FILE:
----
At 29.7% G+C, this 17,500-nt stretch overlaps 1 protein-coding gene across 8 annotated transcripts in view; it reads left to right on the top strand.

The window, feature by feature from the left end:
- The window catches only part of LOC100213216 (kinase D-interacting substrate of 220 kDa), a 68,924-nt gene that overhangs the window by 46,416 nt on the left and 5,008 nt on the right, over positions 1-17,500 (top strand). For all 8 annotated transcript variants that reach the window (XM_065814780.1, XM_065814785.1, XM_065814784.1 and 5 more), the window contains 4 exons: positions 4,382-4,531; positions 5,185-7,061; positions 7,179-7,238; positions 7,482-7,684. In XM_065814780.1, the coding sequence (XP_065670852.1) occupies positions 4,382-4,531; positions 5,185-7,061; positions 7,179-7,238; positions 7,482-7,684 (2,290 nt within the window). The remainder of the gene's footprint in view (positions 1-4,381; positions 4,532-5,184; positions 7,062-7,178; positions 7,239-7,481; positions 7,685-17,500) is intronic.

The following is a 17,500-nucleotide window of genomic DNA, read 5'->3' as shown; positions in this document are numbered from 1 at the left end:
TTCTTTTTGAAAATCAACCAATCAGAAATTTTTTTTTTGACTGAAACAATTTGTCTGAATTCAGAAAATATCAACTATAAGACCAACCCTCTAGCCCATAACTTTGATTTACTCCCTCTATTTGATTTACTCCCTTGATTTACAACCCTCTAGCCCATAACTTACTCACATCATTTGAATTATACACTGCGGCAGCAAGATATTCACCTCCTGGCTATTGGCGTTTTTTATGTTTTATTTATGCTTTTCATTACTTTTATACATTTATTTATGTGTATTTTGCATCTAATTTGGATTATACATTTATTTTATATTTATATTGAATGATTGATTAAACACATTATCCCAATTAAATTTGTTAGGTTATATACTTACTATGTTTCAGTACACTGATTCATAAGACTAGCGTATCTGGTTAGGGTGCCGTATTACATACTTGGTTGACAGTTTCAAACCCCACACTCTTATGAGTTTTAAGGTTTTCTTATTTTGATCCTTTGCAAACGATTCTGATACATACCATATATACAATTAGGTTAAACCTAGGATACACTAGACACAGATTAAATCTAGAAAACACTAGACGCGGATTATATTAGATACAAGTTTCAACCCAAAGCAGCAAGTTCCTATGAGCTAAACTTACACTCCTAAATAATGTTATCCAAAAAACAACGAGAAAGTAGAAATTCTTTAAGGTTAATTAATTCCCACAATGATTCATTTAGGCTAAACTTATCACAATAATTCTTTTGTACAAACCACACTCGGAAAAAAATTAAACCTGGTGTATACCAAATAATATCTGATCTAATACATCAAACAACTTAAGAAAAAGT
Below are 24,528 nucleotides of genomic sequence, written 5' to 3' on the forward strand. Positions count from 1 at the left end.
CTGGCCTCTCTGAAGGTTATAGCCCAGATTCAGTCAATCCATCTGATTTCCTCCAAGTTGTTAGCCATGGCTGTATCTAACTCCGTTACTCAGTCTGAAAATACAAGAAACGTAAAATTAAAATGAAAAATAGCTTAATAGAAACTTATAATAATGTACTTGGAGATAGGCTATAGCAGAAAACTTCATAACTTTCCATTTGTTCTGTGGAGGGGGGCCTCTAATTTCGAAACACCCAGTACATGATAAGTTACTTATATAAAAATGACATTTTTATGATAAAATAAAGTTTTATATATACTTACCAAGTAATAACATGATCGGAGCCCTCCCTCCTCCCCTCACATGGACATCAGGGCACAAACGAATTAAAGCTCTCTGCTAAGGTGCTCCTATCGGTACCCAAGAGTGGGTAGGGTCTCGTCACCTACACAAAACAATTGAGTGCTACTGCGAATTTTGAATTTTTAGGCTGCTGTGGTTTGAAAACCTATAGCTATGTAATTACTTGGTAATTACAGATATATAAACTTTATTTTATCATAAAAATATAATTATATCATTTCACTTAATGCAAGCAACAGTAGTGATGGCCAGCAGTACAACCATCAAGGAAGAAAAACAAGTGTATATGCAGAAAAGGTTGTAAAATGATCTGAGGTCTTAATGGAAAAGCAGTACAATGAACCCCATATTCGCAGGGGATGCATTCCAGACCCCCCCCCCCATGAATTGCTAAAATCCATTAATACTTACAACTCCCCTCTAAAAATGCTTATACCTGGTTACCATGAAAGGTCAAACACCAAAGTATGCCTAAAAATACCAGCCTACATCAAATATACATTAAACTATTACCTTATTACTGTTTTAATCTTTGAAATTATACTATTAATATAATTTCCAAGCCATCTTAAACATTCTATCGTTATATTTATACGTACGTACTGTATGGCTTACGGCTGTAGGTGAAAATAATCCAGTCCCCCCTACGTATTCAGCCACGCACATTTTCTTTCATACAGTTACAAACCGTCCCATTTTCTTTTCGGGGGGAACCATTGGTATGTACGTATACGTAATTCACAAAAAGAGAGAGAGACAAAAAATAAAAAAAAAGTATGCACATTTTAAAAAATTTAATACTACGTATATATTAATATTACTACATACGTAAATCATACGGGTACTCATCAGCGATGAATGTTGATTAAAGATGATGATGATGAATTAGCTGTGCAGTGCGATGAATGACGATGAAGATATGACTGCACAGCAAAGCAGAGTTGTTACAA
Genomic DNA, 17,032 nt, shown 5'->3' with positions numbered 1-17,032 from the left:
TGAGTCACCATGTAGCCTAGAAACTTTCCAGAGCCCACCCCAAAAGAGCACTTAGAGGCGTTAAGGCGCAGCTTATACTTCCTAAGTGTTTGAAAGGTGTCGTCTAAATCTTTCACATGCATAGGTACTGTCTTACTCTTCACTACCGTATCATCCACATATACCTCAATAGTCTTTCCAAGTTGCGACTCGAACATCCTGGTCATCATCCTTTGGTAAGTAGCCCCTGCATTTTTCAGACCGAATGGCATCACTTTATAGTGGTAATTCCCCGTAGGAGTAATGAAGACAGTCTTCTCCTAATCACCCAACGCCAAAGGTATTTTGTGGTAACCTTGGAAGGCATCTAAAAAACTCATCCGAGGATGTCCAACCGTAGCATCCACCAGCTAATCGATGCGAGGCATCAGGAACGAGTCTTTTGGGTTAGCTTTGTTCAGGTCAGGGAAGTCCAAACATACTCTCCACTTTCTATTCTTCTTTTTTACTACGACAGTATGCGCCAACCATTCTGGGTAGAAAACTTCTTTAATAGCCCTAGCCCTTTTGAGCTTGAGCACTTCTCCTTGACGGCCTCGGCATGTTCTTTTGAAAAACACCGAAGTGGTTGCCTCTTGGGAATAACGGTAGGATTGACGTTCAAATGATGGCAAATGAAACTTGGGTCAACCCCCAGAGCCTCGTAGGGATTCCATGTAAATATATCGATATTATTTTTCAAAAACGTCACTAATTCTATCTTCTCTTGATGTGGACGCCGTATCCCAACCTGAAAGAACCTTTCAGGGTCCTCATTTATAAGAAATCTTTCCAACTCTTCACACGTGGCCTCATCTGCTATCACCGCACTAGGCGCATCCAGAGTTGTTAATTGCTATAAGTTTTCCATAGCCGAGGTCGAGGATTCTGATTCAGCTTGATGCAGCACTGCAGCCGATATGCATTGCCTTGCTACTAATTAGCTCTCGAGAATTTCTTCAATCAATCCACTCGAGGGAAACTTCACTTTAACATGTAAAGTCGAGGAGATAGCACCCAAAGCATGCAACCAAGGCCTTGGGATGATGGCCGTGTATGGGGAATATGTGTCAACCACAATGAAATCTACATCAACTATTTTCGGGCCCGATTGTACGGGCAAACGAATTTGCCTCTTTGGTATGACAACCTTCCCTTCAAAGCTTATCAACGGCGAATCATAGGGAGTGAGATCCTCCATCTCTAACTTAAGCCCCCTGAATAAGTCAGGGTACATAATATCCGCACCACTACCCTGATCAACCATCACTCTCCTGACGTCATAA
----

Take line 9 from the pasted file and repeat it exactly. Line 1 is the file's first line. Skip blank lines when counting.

TGAGTCACCATGTAGCCTAGAAACTTTCCAGAGCCCACCCCAAAAGAGCACTTAGAGGCGTTAAGGCGCAGCTTATACTTCCTAAGTGTTTGAAAGGTGTCGTCTAAATCTTTCACATGCATAGGTACTGTCTTACTCTTCACTACCGTATCATCCACATATACCTCAATAGTCTTTCCAAGTTGCGACTCGAACATCCTGGTCATCATCCTTTGGTAAGTAGCCCCTGCATTTTTCAGACCGAATGGCATCACTTTATAGTGGTAATTCCCCGTAGGAGTAATGAAGACAGTCTTCTCCTAATCACCCAACGCCAAAGGTATTTTGTGGTAACCTTGGAAGGCATCTAAAAAACTCATCCGAGGATGTCCAACCGTAGCATCCACCAGCTAATCGATGCGAGGCATCAGGAACGAGTCTTTTGGGTTAGCTTTGTTCAGGTCAGGGAAGTCCAAACATACTCTCCACTTTCTATTCTTCTTTTTTACTACGACAGTATGCGCCAACCATTCTGGGTAGAAAACTTCTTTAATAGCCCTAGCCCTTTTGAGCTTGAGCACTTCTCCTTGACGGCCTCGGCATGTTCTTTTGAAAAACACCGAAGTGGTTGCCTCTTGGGAATAACGGTAGGATTGACGTTCAAATGATGGCAAATGAAACTTGGGTCAACCCCCAGAGCCTCGTAGGGATTCCATGTAAATATATCGATATTATTTTTCAAAAACGTCACTAATTCTATCTTCTCTTGATGTGGACGCCGTATCCCAACCTGAAAGAACCTTTCAGGGTCCTCATTTATAAGAAATCTTTCCAACTCTTCACACGTGGCCTCATCTGCTATCACCGCACTAGGCGCATCCAGAGTTGTTAATTGCTATAAGTTTTCCATAGCCGAGGTCGAGGATTCTGATTCAGCTTGATGCAGCACTGCAGCCGATATGCATTGCCTTGCTACTAATTAGCTCTCGAGAATTTCTTCAATCAATCCACTCGAGGGAAACTTCACTTTAACATGTAAAGTCGAGGAGATAGCACCCAAAGCATGCAACCAAGGCCTTGGGATGATGGCCGTGTATGGGGAATATGTGTCAACCACAATGAAATCTACATCAACTATTTTCGGGCCCGATTGTACGGGCAAACGAATTTGCCTCTTTGGTATGACAACCTTCCCTTCAAAGCTTATCAACGGCGAATCATAGGGAGTGAGATCCTCCATCTCTAACTTAAGCCCCCTGAATAAGTCAGGGTACATAATATCCGCACCACTACCCTGATCAACCATCACTCTCCTGACGTCATAA